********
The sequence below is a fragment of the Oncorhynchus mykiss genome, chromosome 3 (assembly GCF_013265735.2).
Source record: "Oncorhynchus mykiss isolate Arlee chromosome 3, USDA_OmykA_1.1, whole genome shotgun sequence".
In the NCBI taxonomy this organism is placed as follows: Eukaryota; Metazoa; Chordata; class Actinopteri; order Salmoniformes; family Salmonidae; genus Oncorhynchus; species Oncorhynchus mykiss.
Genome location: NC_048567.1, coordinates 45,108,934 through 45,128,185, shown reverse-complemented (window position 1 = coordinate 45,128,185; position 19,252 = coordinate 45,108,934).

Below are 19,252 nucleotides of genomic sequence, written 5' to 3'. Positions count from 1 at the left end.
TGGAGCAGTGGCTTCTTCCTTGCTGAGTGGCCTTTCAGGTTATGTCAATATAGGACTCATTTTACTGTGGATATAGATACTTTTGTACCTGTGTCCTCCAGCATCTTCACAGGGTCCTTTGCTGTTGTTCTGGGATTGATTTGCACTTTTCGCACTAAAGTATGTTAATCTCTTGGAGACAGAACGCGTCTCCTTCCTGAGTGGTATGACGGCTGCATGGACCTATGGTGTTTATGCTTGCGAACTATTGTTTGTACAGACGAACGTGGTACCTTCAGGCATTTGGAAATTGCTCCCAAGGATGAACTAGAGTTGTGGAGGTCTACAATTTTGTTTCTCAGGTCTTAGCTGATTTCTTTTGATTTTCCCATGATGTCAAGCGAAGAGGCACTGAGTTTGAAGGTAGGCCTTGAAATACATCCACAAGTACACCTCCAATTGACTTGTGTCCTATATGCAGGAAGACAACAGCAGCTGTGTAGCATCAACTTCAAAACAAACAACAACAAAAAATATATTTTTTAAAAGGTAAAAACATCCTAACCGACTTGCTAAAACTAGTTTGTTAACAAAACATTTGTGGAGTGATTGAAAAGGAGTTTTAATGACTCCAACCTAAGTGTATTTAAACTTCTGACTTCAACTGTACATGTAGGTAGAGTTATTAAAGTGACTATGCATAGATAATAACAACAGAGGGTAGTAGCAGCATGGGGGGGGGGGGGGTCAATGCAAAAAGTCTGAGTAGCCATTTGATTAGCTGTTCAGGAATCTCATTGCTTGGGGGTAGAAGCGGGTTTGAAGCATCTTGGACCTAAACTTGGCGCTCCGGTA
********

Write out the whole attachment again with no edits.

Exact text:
The sequence below is a fragment of the Oncorhynchus mykiss genome, chromosome 3 (assembly GCF_013265735.2).
Source record: "Oncorhynchus mykiss isolate Arlee chromosome 3, USDA_OmykA_1.1, whole genome shotgun sequence".
In the NCBI taxonomy this organism is placed as follows: Eukaryota; Metazoa; Chordata; class Actinopteri; order Salmoniformes; family Salmonidae; genus Oncorhynchus; species Oncorhynchus mykiss.
Genome location: NC_048567.1, coordinates 45,108,934 through 45,128,185, shown reverse-complemented (window position 1 = coordinate 45,128,185; position 19,252 = coordinate 45,108,934).

Below are 19,252 nucleotides of genomic sequence, written 5' to 3'. Positions count from 1 at the left end.
TGGAGCAGTGGCTTCTTCCTTGCTGAGTGGCCTTTCAGGTTATGTCAATATAGGACTCATTTTACTGTGGATATAGATACTTTTGTACCTGTGTCCTCCAGCATCTTCACAGGGTCCTTTGCTGTTGTTCTGGGATTGATTTGCACTTTTCGCACTAAAGTATGTTAATCTCTTGGAGACAGAACGCGTCTCCTTCCTGAGTGGTATGACGGCTGCATGGACCTATGGTGTTTATGCTTGCGAACTATTGTTTGTACAGACGAACGTGGTACCTTCAGGCATTTGGAAATTGCTCCCAAGGATGAACTAGAGTTGTGGAGGTCTACAATTTTGTTTCTCAGGTCTTAGCTGATTTCTTTTGATTTTCCCATGATGTCAAGCGAAGAGGCACTGAGTTTGAAGGTAGGCCTTGAAATACATCCACAAGTACACCTCCAATTGACTTGTGTCCTATATGCAGGAAGACAACAGCAGCTGTGTAGCATCAACTTCAAAACAAACAACAACAAAAAATATATTTTTTAAAAGGTAAAAACATCCTAACCGACTTGCTAAAACTAGTTTGTTAACAAAACATTTGTGGAGTGATTGAAAAGGAGTTTTAATGACTCCAACCTAAGTGTATTTAAACTTCTGACTTCAACTGTACATGTAGGTAGAGTTATTAAAGTGACTATGCATAGATAATAACAACAGAGGGTAGTAGCAGCATGGGGGGGGGGGGGGTCAATGCAAAAAGTCTGAGTAGCCATTTGATTAGCTGTTCAGGAATCTCATTGCTTGGGGGTAGAAGCGGGTTTGAAGCATCTTGGACCTAAACTTGGCGCTCCGGTA